Experiences of Sentencing and the Pains of Punishment: Prisoners’ Perspectives

Deirdre Atkins, Niamh Maguire, Geraldine Cleere

Research output: Contribution to journalArticlepeer-review


Although sentencing is often described as a human process, the subjective experiences of those subject to sentencing are seldom discussed or highlighted as an important source of guidance for how sentencing might be made more fair, consistent, or proportionate. Tyler’s work on the links between experiences of procedural justice and perceptions of legitimacy in the criminal justice system show that how people are treated during sentencing and/or when serving their sentence matters in that it impacts their long-term compliance with the law. However, we suggest here that it may not only be long-term compliance that is impacted; subjective experiences of imprisonment, in terms of the pains of imprisonment, may also be exacerbated for those whose experiences of the sentencing process are predominantly negative. This article draws on 37 in-depth interviews with Irish prisoners that explored their subjective experiences of their own sentencing in court and how this related to their subjective experiences of their prison sentences. Those who felt they had received unreasonably harsh or unfair sentences, or who felt they were effectively excluded from the sentencing process, were more likely to experience specific pains and increased salience of punishment. The article concludes by arguing that these findings have a role to play in educating sentencers about how their treatment of convicted persons during sentencing can have meaningful, long-term consequences on the subjective experiences of those serving prison sentences.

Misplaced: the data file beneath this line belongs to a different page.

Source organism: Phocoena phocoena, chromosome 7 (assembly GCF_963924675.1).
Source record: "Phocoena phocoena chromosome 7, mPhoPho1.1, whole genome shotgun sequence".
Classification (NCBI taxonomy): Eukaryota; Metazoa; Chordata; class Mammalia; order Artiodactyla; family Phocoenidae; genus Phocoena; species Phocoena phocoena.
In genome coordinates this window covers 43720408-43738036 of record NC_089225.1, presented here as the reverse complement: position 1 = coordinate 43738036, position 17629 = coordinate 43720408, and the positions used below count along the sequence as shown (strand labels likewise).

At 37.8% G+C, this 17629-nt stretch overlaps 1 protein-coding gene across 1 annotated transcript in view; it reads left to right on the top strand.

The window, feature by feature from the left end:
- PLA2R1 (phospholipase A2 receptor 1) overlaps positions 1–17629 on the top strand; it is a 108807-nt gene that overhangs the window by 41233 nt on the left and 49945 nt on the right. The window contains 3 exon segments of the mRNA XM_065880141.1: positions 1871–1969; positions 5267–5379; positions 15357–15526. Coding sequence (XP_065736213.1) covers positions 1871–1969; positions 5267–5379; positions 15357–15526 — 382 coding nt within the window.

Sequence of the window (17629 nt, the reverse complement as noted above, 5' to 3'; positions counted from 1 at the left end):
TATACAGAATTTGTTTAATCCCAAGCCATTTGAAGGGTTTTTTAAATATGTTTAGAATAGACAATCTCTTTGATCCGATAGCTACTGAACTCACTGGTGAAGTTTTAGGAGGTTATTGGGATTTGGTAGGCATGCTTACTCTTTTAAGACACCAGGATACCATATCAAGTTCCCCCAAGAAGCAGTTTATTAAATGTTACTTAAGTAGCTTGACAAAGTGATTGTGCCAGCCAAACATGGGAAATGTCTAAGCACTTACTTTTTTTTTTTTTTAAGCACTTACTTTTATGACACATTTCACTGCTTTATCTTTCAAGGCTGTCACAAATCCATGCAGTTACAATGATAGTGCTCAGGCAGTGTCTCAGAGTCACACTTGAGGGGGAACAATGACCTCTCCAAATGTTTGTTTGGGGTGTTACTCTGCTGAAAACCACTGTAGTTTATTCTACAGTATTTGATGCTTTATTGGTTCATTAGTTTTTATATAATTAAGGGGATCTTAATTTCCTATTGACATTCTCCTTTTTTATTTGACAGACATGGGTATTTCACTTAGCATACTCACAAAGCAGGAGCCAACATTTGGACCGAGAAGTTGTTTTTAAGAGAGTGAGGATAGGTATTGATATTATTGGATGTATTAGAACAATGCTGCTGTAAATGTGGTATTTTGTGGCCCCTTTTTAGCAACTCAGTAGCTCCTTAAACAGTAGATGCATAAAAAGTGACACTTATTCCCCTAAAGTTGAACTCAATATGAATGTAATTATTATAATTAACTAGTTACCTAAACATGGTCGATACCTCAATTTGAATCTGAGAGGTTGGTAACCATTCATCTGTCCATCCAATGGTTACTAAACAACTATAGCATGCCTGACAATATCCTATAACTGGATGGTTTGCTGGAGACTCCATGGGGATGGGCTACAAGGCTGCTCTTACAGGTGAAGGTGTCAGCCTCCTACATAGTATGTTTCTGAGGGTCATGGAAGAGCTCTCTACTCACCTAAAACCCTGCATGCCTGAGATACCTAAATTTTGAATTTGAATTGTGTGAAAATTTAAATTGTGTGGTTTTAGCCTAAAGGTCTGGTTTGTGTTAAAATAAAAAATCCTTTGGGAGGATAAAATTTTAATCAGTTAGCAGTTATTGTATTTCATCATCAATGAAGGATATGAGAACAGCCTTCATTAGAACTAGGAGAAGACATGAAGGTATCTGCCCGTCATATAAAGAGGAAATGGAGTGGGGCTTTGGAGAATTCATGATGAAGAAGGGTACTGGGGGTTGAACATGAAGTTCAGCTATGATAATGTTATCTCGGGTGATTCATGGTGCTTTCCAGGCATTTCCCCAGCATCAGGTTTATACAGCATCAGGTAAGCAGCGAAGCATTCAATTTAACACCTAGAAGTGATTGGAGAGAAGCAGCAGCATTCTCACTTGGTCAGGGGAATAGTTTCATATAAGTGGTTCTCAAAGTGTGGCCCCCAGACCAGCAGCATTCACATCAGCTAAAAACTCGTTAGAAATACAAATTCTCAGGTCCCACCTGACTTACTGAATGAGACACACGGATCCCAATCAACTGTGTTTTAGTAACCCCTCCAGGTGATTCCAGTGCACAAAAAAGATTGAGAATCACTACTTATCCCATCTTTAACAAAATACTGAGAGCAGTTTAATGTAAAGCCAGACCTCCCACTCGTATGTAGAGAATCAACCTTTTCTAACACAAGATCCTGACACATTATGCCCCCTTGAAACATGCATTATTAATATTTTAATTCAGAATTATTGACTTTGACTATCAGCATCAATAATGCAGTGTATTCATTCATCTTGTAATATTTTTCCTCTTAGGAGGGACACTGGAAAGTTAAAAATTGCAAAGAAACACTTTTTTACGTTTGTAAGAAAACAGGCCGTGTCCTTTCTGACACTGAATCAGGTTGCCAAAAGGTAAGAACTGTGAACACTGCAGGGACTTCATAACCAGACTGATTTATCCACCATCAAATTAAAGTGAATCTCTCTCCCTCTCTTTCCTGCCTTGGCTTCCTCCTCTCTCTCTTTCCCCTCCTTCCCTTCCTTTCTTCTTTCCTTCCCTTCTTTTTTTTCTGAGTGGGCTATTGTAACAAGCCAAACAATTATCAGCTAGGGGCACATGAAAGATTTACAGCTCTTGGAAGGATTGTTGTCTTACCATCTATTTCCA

Original languageEnglish
JournalInternational Journal of Offender Therapy and Comparative Criminology
Publication statusPublished - 19 Jan 2023


  • imprisonment
  • legitimacy
  • pain of punishment
  • procedural justice
  • sentencing


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